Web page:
At 10pm GMT on the 28th November Wildstar’s servers closed for good, to the despair of its remaining community. No one can deny that Wildstar had a troubled development and an equally blighted existence. It battled through a bug infested launch, massive population drops and a lack of any real investment, post launch. Wildstar certainly had its issues, and few would dispute that. It was initially geared towards the very niche player base of hard core raiders. As such, casuals, with the numbers needed to sustain the game, on hitting max level quickly found they had little to do, causing a sharp population drop. Many attempts were made to rectify this with content added and raid attunements simplified, but despite a couple of relaunches on Steam and as Free to Play, Wildstar ultimately failed to attain the glory, it in many ways deserved.

For all Wildstar’s issues, many players will remember it for its potential and character. Wildstar had what many regard as the best player housing system of any MMO. A fact which attracted the devotion of its core player base and kept many coming back across its four-year lifespan. It also had one of the best combat systems in a MMORPG. The telegraph and dodge based combat system, led to a much more exciting and active form of gameplay than any other MMORPG I’ve played before or since. Another thing that Wildstar had in its favour, particularly in the latter half of its life, is its community which really were a kind and friendly lot. If you ask a Wildstar player what they’ll miss the most then the community will certainly be at the top of most player’s list. The game really did become a home for those that chose to stick it out through its many troubles and the community became a family.

Whether NCsoft was ultimately justified of their action in suddenly shutting the developer Carbine and then closing the game severs, is a rather contentious topic. Rumours have been circulating, for a while, about serious management issues throughout the development and live support of the title. There were many accounts of employees’ contracts being terminated for little to no reason, other than a managers personal dislike, and of the loss of the early IP features when a lead developer left the project, forcing a swift redesign of the whole game.

The reports would indicate that many of the game’s shining features, such as hoverboarding and the double jump exploration, made it into the game despite rather than because of Carbines management team. Reports would indicate that Wildstar fell afoul of an overly controlling management team that stifled good ideas and dictated a poor and confused development strategy. That Wildstar emerged the niche gem it was, was likely down to the hard work and devotion of its employees and not its management, who risked their jobs to bring many of the game’s best features to life against the will of the management team.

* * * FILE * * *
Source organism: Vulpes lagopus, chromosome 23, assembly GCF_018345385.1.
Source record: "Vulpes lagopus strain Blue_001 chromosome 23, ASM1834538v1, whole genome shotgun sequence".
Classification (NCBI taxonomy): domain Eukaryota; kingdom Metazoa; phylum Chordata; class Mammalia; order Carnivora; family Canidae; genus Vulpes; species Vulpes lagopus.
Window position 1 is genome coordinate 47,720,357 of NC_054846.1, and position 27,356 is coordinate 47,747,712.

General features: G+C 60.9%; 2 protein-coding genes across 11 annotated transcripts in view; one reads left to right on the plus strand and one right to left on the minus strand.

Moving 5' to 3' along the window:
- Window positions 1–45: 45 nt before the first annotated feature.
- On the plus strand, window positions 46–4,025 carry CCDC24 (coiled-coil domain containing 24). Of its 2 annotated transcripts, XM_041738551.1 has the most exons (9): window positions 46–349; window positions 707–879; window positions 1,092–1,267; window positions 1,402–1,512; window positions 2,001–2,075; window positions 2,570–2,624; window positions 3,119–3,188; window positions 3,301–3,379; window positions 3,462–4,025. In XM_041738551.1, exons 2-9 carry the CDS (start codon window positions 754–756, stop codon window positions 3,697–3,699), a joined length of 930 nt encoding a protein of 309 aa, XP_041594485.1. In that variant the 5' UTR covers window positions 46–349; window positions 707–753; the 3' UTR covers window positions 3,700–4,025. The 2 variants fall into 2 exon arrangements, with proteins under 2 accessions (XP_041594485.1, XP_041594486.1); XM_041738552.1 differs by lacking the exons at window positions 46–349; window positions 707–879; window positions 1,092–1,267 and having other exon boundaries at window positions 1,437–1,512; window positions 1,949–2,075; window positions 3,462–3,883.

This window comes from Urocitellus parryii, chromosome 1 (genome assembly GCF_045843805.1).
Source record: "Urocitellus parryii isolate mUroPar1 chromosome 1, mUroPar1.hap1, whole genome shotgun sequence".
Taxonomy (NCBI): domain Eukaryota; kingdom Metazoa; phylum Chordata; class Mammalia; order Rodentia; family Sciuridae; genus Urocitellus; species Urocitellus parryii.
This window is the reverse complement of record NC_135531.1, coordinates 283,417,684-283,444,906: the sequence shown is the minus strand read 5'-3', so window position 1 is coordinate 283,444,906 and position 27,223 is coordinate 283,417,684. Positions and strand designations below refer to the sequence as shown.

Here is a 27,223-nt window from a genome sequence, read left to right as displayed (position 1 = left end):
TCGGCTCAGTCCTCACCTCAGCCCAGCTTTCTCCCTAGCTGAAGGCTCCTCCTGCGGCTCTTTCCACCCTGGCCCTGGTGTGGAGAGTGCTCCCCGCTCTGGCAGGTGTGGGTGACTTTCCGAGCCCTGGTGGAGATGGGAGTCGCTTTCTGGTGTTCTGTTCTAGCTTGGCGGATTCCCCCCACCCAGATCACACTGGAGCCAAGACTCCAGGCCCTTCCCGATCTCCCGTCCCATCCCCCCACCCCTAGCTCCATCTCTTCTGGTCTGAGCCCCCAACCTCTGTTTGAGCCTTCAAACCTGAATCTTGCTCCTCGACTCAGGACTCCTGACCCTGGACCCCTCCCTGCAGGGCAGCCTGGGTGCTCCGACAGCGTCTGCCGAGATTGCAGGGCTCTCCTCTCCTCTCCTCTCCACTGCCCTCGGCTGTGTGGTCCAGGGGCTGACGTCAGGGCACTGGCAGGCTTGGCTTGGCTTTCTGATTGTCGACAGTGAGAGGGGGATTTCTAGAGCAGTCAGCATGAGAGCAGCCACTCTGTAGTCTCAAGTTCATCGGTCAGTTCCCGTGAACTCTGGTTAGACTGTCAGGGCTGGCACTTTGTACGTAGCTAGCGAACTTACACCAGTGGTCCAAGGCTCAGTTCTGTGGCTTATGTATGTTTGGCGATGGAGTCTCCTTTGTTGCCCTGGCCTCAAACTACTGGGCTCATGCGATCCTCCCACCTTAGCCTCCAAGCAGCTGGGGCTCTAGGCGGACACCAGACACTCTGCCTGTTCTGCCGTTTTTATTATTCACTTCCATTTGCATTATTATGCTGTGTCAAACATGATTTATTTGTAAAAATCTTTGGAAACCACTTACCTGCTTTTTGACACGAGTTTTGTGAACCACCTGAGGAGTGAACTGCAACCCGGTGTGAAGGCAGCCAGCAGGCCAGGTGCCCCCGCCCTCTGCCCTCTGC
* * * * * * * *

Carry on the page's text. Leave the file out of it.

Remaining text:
Few would disagree that Wildstar was a one of a kind MMORPG. A fact that is especially distressing for those players left adrift by the games closure, as a replacement is impossible to find. Many have setup home on Final Fantasy 14, due to its decent housing and its slightly more basic use of telegraphing in its combat. The EU server Ragnarok has a guild established for Ex Wildstar players with many already having joined. Many players will, likely, also have returned to World of Warcraft, although with that game going through a very rough expansion, it’s unlikely many will stay there long. Other options are Elder Scrolls Online, Guild Wars 2, Warframe.

For me, I’ll remember Wildstar as a game that deserved more support than it was ultimately given. There is little doubt that with the right development/ management team, this title could have achieved so much more. While many would say that with its four-year lifespan and numerous relaunches, Wildstar had its chance to shine. However, with the drastic cut in its development team at its original launch and subsequent cuts, in the years following, it’s hard to see how a turnaround would ultimately have been possible with the barebone resources that were left.

I invested a substantial amount of time and money into Wildstar, over its lifetime, with a continues subscription from launch to the day they were frozen. Even with the game now gone and my characters and housing plots lost to the data void, I don’t regret that investment. I feel pride in the fact that I supported Wildstar for as long as I possibly could and I cherish the memories I forged there. I’ll leave you with the conga line that formed in the final minutes of game’s, EU, life which really brought a smile to my face before the network connection message brought the game to a final end. Wildstar, you shall be missed.